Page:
A new paper published in the Journal of the American Association of Children and Adolescent Psychiatry (JAACAP) shows long-term efficacy of lisdexamfetamine dimesylate (LDX) in children and adolescents with attention-deficit hyperactivity disorder (ADHD).1

Patients with ADHD were entered into a 26-week open-label trial of LDX treatment. Those who completed the open-label period were randomized 1:1 to their optimized dose of LDX or placebo for a 6-week randomized withdrawal period (RWP). The long-term study's primary efficacy outcome was the proportion of patients meeting treatment failure criteria by the end of the RWP. Significantly fewer patients receiving LDX met the treatment failure criteria (15.8%) compared to those receiving placebo (67.5%; 95% confidence interval (CI) -65.0, -38.5; p <.001).1 In the placebo group, the return of ADHD symptoms was usually rapid, with most placebo-treated patients who met treatment failure criteria doing so at or before the week two visit following discontinuation of LDX.1

Safety and tolerability were also evaluated with treatment-emergent adverse events reported in 39.7% and 25.3% of patients receiving LDX and placebo, respectively, during the randomised withdrawal period.1 The study showed that most treatment-emergent adverse events (TEAEs) were mild or moderate in severity, with only 25 out of 276 (9.1%) individuals reporting severe TEAEs. The most common TEAEs leading to discontinuation were insomnia (8 individuals, 2.9%), aggression (5 individuals, 1.8%), and decreased appetite, headache and depressed mood (each 4 individuals, 1.4%). Adverse events observed with LDX reflected side effects commonly associated with stimulant medications.2

This maintenance of efficacy study (SPD489-326) was conducted in 276 children and adolescents aged 6-17 years with a primary diagnosis of ADHD1 and is the first study to measure long-term efficacy in children and adolescents with ADHD using a randomised-withdrawal design.1 The short-term efficacy of LDX has been established in a series of pivotal randomised, double-blind, placebo-controlled trials.3-7

LDX, the first long-acting prodrug stimulant for the treatment of ADHD, is currently licensed in the UK and eight other European countries for the treatment of children six years of age and over when response to previous methylphenidate treatment is considered clinically inadequate.2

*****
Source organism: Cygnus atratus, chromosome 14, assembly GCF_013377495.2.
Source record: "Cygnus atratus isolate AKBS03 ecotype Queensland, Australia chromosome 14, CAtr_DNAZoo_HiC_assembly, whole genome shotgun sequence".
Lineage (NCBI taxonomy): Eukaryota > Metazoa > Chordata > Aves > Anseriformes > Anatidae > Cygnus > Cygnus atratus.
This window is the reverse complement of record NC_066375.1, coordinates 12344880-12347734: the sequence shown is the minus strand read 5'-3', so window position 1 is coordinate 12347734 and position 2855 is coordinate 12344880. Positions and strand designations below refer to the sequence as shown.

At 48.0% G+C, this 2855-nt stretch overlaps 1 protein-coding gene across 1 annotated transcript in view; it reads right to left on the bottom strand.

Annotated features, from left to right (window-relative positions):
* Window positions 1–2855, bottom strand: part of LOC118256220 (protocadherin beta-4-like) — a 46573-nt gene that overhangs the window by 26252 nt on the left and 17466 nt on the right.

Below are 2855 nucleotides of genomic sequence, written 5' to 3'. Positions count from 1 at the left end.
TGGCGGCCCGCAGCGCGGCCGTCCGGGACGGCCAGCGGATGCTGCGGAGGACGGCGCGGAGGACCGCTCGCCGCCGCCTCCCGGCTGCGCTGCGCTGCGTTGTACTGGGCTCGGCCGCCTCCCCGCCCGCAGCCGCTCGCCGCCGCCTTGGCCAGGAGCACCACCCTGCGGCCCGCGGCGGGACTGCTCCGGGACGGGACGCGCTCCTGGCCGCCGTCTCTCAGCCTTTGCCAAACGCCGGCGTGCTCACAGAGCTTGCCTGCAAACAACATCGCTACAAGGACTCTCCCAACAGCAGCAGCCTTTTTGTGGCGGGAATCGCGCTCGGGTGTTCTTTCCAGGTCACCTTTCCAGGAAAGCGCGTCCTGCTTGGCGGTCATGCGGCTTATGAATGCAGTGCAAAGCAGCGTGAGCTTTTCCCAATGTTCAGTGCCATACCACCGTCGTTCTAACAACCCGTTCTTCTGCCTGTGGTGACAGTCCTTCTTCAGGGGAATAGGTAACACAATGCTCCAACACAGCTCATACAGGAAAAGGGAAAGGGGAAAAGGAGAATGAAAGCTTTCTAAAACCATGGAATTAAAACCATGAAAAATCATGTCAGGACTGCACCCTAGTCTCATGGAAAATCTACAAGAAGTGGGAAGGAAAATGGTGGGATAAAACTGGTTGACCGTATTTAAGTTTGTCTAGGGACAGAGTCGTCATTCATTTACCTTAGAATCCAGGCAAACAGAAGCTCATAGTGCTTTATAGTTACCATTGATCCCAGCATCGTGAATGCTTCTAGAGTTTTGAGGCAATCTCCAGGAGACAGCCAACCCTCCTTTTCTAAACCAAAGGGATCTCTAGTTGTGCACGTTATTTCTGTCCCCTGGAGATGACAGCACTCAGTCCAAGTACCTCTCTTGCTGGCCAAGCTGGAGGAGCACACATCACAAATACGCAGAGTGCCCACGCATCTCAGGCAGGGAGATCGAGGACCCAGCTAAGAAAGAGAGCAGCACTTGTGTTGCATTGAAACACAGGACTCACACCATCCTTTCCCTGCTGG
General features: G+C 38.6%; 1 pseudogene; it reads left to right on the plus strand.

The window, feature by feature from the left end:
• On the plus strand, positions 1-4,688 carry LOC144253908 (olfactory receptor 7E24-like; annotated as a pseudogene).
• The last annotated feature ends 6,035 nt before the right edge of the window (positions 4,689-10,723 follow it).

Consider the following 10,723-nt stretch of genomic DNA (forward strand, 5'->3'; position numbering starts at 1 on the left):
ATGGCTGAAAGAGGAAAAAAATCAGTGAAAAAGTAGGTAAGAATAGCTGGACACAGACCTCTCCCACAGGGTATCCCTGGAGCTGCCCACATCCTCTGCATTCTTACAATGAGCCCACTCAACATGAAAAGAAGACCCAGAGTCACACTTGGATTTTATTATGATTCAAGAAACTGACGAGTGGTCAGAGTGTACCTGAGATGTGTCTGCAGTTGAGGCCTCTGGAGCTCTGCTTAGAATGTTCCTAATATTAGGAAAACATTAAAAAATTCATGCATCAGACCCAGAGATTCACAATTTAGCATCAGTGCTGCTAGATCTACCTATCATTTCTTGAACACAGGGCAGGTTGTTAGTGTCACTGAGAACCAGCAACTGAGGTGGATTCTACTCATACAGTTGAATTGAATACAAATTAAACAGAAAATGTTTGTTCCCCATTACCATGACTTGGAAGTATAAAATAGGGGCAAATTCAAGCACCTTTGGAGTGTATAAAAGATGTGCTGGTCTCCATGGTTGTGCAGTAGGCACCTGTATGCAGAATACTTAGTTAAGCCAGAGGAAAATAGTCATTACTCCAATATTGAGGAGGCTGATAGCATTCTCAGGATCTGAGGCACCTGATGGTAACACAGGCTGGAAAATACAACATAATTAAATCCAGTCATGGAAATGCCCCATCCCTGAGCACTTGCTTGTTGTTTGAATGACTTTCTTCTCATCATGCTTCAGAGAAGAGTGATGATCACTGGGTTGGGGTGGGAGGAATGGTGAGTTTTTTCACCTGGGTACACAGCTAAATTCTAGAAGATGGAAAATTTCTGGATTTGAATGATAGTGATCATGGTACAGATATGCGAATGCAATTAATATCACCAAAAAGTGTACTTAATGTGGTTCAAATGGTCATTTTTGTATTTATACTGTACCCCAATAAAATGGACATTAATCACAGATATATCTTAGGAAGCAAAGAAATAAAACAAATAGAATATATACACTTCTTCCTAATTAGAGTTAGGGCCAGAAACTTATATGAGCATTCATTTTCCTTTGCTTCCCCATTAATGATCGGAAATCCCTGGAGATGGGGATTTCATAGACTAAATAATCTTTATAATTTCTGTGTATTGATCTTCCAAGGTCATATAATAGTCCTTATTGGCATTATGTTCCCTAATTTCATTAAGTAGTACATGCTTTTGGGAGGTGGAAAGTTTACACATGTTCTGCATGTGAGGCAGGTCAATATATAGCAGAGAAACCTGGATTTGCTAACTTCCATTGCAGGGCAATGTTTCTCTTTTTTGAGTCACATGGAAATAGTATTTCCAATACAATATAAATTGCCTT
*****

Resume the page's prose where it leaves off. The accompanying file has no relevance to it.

About Study SPD489-3261

  • SPD489-326 is a phase 3 extension study, evaluating the long-term maintenance of efficacy of LDX in children and adolescents with ADHD
  • The study is the first to utilise a randomised-withdrawal design to evaluate the maintenance of efficacy of LDX in children and adolescents with ADHD
  • Of the 276 European and US patients enrolled on the trial, 236 were from study SPD489-325 and were enrolled from 37 sites in Europe (Germany, n=95; Sweden, n=49; Hungary, n=28; Italy, n=20; UK, n=16; France, n=11; Belgium, n=9; Poland, n=8). The remaining 40 patients were directly enrolled from four US sites. At the start of the RWP, 78 patients were randomized to LDX and 79 to placebo. The open-label safety population comprised all 276 enrolled patients, and the randomised safety population comprised all 157 randomised individuals
  • Participants were entered into a 26 week open-label trial of LDX treatment. Those who completed the open-label period (n = 157) were randomized 1:1 to their optimized dose of LDX (30, 50 or 70 mg/day) or placebo for a 6-week RWP
  • Treatment failure was measured as a 50% or greater increase in ADHD Rating Scale IV (ADHD-RS- IV) total score and a 2-point or greater increase in Clinical Global Impressions-Severity (CGI-S) score at any double-blind visit relative to the start of the RWP.1